Community Alcohol Partnerships report substantial reductions in underage drinking in Scotland
Community Alcohol Partnerships (CAP) has reported substantial reductions in children’s drinking and anti-social behaviour in areas where it has created local partnerships in Scotland.
A new report by CAP published this week has reported a 56% reduction in weekly drinking by in Edinburgh and Orkney since local partnerships were established. The report was shared with MSPs at a CAP Reception at the Scottish Parliament on Tuesday 28 February 2023.
CAPs in these areas have also achieved:
- 43% reductions in residents reporting children and young people drinking in public places to be a very big or fairly big problem
- 42% reductions in anti-social behaviour
- 47% reductions in residents reporting under 18s drinking in the area
- 100% compliance with Challenge 25 – from an average baseline of 66%
The first CAP in Scotland was set up in Edinburgh in 2013. There are now seven CAP partnerships across Edinburgh as well as CAPs in Orkney, East Dunbartonshire, , , Mid Lothian and . With funding in place for further expansion, work is underway to launch new partnerships in at least five additional communities.
CAP partnerships in Scotland have:
- Offered positive activities to support the health and wellbeing of children especially those engaging in anti-social behaviour
- Provided evidence-based alcohol education for children and young people
- Highlighted the dangers of proxy purchase (when an adult purchases alcohol for a someone who is underage)
- Provided e-learning about Challenge 25 and refusing proxy sales for independent retailers
CAP Chairman Derek Lewis comments : “The first Community Alcohol Partnership in Scotland was launched nine years ago in Edinburgh. Its mission and that of the further 12 partnerships launched since then has been to reduce alcohol consumption among young people, and thereby reduce the harms to health, wellbeing and local communities caused by underage drinking. These statistics show that our partnerships are having a significant positive impact on local communities.”
Clive Johnson, from Trading Standards in Edinburgh, a CAP partner comments:
“The CAPs set up in Edinburgh have allowed me to develop relationships with other agencies and individuals especially the Community Police Officers which means that I am able to target my work towards traders who are not complying with their legal obligation around underage drinking. Coordinated work and joint interventions with others in the CAPs over the years have seen an improved level of compliance and an improvement to the quality of life in local communities and I hope that these partnerships continue to develop and grow into the future.”
“One of the biggest benefits of CAP is the enthusiasm of all the different agencies and partners working together to make a difference. From trading standards to youth providers, local and national retailers to schools and our young people, it is great to see so many groups working in partnership. Education and engagement with young people, parents and retailers has been at the forefront of the Southeast Edinburgh Community Alcohol Partnership and without this partnership approach we would not have been able to get our message out to so many people,” said Sgt Barry Mercer, from St Police Station in Edinburgh.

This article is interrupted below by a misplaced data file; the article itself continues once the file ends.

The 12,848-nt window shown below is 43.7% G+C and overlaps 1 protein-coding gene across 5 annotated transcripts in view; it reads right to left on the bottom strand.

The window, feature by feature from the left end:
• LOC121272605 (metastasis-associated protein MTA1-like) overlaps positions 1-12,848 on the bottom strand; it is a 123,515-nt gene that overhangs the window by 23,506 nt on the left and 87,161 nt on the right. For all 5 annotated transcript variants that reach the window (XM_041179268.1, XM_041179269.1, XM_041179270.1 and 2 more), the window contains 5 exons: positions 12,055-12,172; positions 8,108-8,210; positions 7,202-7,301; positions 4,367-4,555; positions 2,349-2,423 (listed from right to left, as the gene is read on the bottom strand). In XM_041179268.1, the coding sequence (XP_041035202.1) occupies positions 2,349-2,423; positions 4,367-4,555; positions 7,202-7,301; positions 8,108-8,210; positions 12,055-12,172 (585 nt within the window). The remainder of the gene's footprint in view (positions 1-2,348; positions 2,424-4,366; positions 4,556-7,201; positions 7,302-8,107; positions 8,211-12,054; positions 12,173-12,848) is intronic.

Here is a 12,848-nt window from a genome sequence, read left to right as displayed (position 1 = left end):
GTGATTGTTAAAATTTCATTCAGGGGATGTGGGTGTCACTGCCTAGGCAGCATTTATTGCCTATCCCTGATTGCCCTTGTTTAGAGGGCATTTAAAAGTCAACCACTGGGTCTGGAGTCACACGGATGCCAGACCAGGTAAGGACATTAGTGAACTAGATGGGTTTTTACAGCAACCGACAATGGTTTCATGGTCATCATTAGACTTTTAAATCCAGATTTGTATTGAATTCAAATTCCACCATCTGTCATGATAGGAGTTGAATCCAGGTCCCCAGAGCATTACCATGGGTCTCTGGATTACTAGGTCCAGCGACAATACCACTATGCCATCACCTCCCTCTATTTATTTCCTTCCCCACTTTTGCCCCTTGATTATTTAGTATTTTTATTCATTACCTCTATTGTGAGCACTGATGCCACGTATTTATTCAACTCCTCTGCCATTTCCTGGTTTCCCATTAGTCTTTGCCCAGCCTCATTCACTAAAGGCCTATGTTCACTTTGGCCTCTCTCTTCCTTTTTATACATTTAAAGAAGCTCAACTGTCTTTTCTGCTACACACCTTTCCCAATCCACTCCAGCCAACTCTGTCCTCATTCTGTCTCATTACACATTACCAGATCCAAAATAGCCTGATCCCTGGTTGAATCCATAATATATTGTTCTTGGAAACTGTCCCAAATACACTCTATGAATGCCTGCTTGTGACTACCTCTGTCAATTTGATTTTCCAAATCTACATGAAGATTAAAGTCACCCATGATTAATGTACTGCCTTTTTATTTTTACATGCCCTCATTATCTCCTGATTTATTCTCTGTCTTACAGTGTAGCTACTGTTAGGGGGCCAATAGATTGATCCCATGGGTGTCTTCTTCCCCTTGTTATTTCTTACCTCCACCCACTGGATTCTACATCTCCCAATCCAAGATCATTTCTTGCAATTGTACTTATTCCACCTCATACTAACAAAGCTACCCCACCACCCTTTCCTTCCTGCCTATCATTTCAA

PCs Ania Morrison and Lauren Mitchell from North East Edinburgh CAP commented:
“Underage drinking is a very complex issue to address, having various contributing and enabling factors as well as far reaching consequences, not just for the individuals but also, the community. CAP has been invaluable in terms of the resources it has at its disposal. These, combined with the funding opportunities and the experience of its coordinators gained since CAPs conception in 2007 allowed us to achieve tangible results in terms of reducing the volume of Anti-social Behaviour type reports to Police in Edinburgh.”
For media information, contact: firstname.lastname@example.org : 07977 144 719
Notes to editors:
About Community Alcohol Partnerships:
Community Alcohol Partnerships (CAP) is a Community Interest Company () which brings together and supports local partnerships of councils, police, retailers, schools, health providers and community groups across the UK to reduce alcohol harm among young people, improve their health and wellbeing and enhance their communities.
Local CAP partners will typically include police, trading standards, relevant local authority departments such as public health, licensing, community engagement and youth services, schools, local charities, housing associations, resident associations and alcohol retailers/licensees.
Each local CAP partnership is supported by a small head office team and a regionally based Adviser who supports local partnerships who choose and deliver their own uniquely tailored action plans. Action plans will always be determined by local partners but generally include objectives around education, positive activity and retail training and signage to prevent underage and proxy sales.
Funding for CAP is provided by alcohol retailers and alcohol producers who share our concerns about the harm of underage drinking. However, CAP’s work is entirely independent of these funders. Local CAPs receive additional funding from a wide variety of sources, including community funds and regional grants.
For more information see: www.communityalcoholpartnerships.co.uk